Product Pathways - Chromatin Regulation / Epigenetics
SirT7 (D3K5A) Rabbit mAb #5360
|W IP||H M R Mk||Endogenous||45||Rabbit IgG|
Reactivity Key: H=Human M=Mouse R=Rat Mk=Monkey
Species cross-reactivity is determined by western blot. Species enclosed in parentheses are predicted to react based on 100% sequence homology.
Specificity / Sensitivity
SirT7 (D3K5A) Rabbit mAb recognizes endogenous levels of total SirT7 protein. This antibody does not cross-react with other sirtuin proteins.
Source / Purification
Monoclonal antibody is produced by immunizing animals with a recombinant protein specific to the amino terminus of human SirT7 protein.
The Silent Information Regulator (SIR2) family of genes is a highly conserved group of genes that encode nicotinamide adenine dinucleotide (NAD)-dependent protein deacetylases, also known as Class III histone deacetylases. The first discovered and best characterized of these genes is Saccharomyces cerevisiae Sir2, which is involved in silencing of mating type loci, telomere maintenance, DNA damage response, and cell aging (1). SirT7, a mammalian homolog of Sir2, is localized primarily in the nucleolus and is most prominently expressed in hematopoietic cells, especially myeloid progenitor cells (2). SirT7 is recruited to chromatin by sequence-specific DNA binding transcription factors such as Elk-4, where it functions to deacetylate Lys18 of histone H3 at gene promoters and facilitate transcriptional repression (3). Interestingly, overexpression of SirT7 induces a global decrease in histone H3 Lys18 acetylation levels, a phenotype that has been associated with poor prognosis in prostate, lung, kidney, and pancreatic cancers in the research literature (3-5). Furthermore, studies have also shown that SirT7 is required for the maintenance of several transformed phenotypes of cancer cells, including anchorage-independent cell growth, growth in low serum conditions, and tumor formation in xenograft assays (3). SirT7 is also required for the E1A-induced decrease in histone H3 Lys18 acetylation, induction of cell-cycle entry, and escape from contact inhibition (3). Taken together, these findings strongly suggest that SirT7 is an important regulator of cellular transformation. Research has shown that the SirT7 gene is located on chromosome 17q25.3, a region that is frequently altered in acute leukemia and lymphoma (2), and SirT7 overexpression and amplification have been detected in multiple types of cancer (6-8).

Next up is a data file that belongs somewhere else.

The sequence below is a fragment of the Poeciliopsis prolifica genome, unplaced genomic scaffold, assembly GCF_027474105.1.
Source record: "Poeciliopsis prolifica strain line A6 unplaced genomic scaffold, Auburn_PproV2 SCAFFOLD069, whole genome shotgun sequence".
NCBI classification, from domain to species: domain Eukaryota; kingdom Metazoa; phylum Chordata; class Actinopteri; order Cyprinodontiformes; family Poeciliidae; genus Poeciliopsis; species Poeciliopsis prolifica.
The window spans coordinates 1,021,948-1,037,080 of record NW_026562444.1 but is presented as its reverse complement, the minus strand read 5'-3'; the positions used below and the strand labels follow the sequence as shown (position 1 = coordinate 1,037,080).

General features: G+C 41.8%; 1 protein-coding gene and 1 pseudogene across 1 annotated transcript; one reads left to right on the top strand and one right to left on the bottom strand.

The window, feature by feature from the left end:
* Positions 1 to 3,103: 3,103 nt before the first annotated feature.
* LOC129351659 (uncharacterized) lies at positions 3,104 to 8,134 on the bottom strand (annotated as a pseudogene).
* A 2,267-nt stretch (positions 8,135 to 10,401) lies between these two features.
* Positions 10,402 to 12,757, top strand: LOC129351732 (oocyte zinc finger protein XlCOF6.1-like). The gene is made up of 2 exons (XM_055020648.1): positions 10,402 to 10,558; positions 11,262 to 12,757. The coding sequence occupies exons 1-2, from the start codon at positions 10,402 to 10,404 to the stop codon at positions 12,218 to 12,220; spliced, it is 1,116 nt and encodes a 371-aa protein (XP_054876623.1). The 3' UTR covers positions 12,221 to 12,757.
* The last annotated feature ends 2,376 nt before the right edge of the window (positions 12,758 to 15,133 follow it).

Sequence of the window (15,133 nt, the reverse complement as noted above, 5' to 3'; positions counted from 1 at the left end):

- Guarente, L. (1999) Nat Genet 23, 281-5.
- Voelter-Mahlknecht, S. et al. (2006) Int J Oncol 28, 899-908.
- Barber, M.F. et al. (2012) Nature 487, 114-8.
- Manuyakorn, A. et al. (2010) J Clin Oncol 28, 1358-65.
- Seligson, D.B. et al. (2009) Am J Pathol 174, 1619-28.
- Ashraf, N. et al. (2006) Br J Cancer 95, 1056-61.
- de Nigris, F. et al. (2002) Br J Cancer 86, 917-23.
- Frye, R. (2002) Br J Cancer 87, 1479.
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For Research Use Only. Not For Use In Diagnostic Procedures.